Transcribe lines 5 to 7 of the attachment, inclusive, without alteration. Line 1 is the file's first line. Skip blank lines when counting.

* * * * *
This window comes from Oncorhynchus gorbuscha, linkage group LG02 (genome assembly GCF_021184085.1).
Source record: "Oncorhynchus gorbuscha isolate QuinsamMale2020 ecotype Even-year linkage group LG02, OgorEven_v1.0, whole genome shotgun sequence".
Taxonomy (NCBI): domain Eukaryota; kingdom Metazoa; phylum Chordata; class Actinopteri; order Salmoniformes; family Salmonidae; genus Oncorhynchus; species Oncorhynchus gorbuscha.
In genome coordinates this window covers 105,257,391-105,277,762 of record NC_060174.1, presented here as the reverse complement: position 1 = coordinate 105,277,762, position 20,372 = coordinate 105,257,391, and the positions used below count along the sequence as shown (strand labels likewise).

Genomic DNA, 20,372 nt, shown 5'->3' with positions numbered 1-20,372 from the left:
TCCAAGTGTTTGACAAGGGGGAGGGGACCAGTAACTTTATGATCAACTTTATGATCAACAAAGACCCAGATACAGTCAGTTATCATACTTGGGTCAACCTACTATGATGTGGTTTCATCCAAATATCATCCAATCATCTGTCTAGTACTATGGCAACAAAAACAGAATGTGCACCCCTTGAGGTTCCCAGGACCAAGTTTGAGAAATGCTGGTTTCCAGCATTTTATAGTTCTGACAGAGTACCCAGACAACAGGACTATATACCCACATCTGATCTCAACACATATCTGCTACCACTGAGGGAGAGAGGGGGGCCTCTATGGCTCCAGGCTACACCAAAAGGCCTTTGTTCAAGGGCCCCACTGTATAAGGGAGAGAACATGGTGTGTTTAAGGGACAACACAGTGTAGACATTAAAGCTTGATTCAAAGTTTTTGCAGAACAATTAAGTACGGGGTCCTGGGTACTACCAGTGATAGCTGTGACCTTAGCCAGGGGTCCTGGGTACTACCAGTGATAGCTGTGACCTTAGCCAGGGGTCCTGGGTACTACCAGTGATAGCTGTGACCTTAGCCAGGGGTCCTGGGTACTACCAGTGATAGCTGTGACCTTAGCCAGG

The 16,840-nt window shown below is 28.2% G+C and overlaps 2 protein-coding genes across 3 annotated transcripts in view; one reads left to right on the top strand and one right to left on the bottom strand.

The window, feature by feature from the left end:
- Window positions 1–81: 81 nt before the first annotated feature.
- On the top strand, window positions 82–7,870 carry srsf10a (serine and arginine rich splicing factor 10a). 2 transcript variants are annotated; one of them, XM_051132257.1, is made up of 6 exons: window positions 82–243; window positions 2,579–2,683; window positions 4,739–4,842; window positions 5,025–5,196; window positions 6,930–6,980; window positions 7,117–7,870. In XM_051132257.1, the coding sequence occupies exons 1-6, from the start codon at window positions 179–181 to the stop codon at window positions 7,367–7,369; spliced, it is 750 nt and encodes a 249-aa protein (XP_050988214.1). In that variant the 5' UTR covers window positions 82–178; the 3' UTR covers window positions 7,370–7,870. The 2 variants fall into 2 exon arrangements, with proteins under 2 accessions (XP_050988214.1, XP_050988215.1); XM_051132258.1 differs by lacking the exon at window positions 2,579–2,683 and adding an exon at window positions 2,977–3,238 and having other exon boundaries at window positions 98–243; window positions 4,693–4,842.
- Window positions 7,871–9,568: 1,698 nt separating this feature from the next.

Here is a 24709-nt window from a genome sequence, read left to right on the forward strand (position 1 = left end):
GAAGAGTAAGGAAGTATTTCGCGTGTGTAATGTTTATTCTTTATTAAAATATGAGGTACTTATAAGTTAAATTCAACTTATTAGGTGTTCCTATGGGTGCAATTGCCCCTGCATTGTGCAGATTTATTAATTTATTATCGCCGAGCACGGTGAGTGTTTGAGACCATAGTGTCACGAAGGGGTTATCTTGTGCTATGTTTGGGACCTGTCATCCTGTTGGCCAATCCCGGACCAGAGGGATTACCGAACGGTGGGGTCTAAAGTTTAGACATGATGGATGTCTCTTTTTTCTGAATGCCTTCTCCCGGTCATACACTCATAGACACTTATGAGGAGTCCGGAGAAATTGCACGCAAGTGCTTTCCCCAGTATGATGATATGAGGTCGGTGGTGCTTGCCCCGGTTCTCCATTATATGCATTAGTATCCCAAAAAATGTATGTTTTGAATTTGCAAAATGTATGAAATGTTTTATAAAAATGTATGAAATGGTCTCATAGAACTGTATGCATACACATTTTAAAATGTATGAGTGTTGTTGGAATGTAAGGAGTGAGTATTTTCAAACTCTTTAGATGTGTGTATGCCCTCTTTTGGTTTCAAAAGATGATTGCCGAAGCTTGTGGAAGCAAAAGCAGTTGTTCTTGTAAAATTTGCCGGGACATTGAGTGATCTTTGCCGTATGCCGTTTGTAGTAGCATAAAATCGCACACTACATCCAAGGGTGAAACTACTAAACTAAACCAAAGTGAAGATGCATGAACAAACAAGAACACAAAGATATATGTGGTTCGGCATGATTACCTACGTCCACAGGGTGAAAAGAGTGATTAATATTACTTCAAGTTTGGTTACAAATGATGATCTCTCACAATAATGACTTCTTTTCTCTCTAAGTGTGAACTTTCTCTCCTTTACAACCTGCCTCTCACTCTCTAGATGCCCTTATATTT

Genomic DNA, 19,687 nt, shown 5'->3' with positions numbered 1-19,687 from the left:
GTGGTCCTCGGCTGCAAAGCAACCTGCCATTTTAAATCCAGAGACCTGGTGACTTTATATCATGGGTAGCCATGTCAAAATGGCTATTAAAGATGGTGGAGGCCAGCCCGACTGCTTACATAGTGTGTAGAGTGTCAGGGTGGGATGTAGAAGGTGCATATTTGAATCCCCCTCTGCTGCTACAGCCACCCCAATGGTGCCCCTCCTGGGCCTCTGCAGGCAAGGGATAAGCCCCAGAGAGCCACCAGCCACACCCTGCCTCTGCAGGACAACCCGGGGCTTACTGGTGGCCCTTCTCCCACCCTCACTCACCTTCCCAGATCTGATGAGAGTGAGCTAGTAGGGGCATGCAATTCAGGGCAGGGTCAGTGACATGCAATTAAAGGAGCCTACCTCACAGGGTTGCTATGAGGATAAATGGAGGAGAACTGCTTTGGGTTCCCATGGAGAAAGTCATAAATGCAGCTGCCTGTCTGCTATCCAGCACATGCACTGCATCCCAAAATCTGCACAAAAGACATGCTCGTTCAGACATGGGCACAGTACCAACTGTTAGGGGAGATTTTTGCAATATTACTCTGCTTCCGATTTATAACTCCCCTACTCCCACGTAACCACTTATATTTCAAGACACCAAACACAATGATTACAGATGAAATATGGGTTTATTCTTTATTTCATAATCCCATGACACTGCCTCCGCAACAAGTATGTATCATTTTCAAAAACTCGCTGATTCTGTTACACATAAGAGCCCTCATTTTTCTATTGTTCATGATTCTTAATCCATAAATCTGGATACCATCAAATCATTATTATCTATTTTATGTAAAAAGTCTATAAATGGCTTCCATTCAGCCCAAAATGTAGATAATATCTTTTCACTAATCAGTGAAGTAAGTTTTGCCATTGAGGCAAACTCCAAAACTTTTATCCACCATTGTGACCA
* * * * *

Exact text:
Genomic DNA, 20,372 nt, shown 5'->3' with positions numbered 1-20,372 from the left:
TCCAAGTGTTTGACAAGGGGGAGGGGACCAGTAACTTTATGATCAACTTTATGATCAACAAAGACCCAGATACAGTCAGTTATCATACTTGGGTCAACCTACTATGATGTGGTTTCATCCAAATATCATCCAATCATCTGTCTAGTACTATGGCAACAAAAACAGAATGTGCACCCCTTGAGGTTCCCAGGACCAAGTTTGAGAAATGCTGGTTTCCAGCATTTTATAGTTCTGACAGAGTACCCAGACAACAGGACTATATACCCACATCTGATCTCAACACATATCTGCTACCACTGAGGGAGAGAGGGGGGCCTCTATGGCTCCAGGCTACACCAAAAGGCCTTTGTTCAAGGGCCCCACTGTATAAGGGAGAGAACATGGTGTGTTTAAGGGACAACACAGTGTAGACATTAAAGCTTGATTCAAAGTTTTTGCAGAACAATTAAGTACGGGGTCCTGGGTACTACCAGTGATAGCTGTGACCTTAGCCAGGGGTCCTGGGTACTACCAGTGATAGCTGTGACCTTAGCCAGGGGTCCTGGGTACTACCAGTGATAGCTGTGACCTTAGCCAGGGGTCCTGGGTACTACCAGTGATAGCTGTGACCTTAGCCAGG

The 16,840-nt window shown below is 28.2% G+C and overlaps 2 protein-coding genes across 3 annotated transcripts in view; one reads left to right on the top strand and one right to left on the bottom strand.